I see.  Makes me reflect a bit on the pony thing.  

I hid it all pretty well at first, but now it's basically public knowledge.  There's probably privilege at play in whether you can be open about ponies, because I don't have to worry about being a representative of white women.  I don't think I'll ever earn a position in a mainstream professional organization, so I've taken to defining 'professional' as I please, but I understand many would find being part of a pony fandom unprofessional.

There are other ways that I am a minority, but probably they are less powerful.

I reflect a bit on the connection between ponies and the alt-right.  Maybe there are selective pressures at play in regard to race.  I wonder if me being a different race would change my opinions about ponies.  I hope not, but maybe.

 No.5632

>>5630
In my view what someone likes as a hobby in their spare time has no bearing on their professionalism. Men do face some stigmatization for being fans of things perceived as feminine, far more than women do for being fans of things that are perceived as masculine. But those are issues with society at large, and a bit outside the scope of this conversation about racism.

>the connection between ponies and the alt-right.

Is there a connection between those two things?

 No.5633

>>5632
>>the connection between ponies and the alt-right.
>Is there a connection between those two things?
Remember the April's Fools day prank when 4chan merged /mlp/ and /pol/ together into /mlpol/?  It turns out some people liked it so much that they made their own splinter chan to continue it: mlpol.net

 No.5635

>>5632
Ok, so I don't have to worry about that.  As an authority on professionalism in my domain, I don't consider ponies bad.  I think you can still do science and computer programming.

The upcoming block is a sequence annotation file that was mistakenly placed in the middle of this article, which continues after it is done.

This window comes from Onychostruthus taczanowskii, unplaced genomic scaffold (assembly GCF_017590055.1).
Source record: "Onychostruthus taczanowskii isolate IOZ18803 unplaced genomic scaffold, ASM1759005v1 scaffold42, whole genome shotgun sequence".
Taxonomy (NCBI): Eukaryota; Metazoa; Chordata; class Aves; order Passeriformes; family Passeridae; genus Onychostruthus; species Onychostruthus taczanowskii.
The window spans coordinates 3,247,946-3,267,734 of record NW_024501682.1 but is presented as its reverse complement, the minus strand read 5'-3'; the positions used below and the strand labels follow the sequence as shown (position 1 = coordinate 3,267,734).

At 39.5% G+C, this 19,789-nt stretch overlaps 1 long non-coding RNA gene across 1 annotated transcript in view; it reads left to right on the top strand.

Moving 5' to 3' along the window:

>connection
I've seen people talk about it.  Guess that's all I know.  I know about respecting authoritarian racial order for the humans, but alt-right is different, they are trying to make changes.  I'm not that myself.

 No.5636

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>>5622
>'she was in no mood for white women's tears today.'
That sounds quite racist!

>>5624
>many white women try to make themselves the center of attention in a way that distracts from issue.
Isn't that true of all races and genders?

>>5628
>Because you might be someone's only acquaintance of color. It means that one emotional outburst or misplaced word will be attributed to the group as a whole, rather than the individual.
That is unfortunately true.  I'd say that subconscious lazy mental heuristics are to blame.  Probably the best thing to do is to educate people about this issue and encourage them to consciously remember that they can't reliably generalize from a sample size of n=1.

>>5628
>This does not happen to white people, or at least, not nearly as often.
I'd say that it happens to members of any racial minority, including whites in predominately non-white countries (e.g., Japan).

>>5632
>In my view what someone likes as a hobby in their spare time has no bearing on their professionalism.
^this
But there are some hobbies that are best not discussed in a professional setting (e.g., at work).  E.g., I don't talk about posting on pony imageboards or bitch about the process for buying a suppressor, and I certainly won't bring up drilling a hole in a solvent trap (even though this drilling is perfectly legal as long as you first go thru the right paperwork and pay the tax).

 No.5637

>>5633
No, I don't remember that. 4chan is a cesspool and I don't frequent it. But that sounds ridiculous.

 No.5638

>>5636
>That sounds quite racist!

Good you pointed that out.  I try to read a wide range of books from a wide range of authors, but me reading a book doesn't endorse it.  Was just posting the quote to think about.  So it is racist ideas that made the black woman say that and the author agree.  Ok, that is bad, we don't want to think like the black woman or author.

 No.5639

>>5638
It's not really a racist idea. She had a point in saying that.

Tell me, what do you think "racist" means?

 No.5640

>>5639
Prejudice based on race, as is the definition.

 No.5641

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>>5639
> what do you think "racist" means?
I'd say "racism" means "racial prejudice or racial discrimination".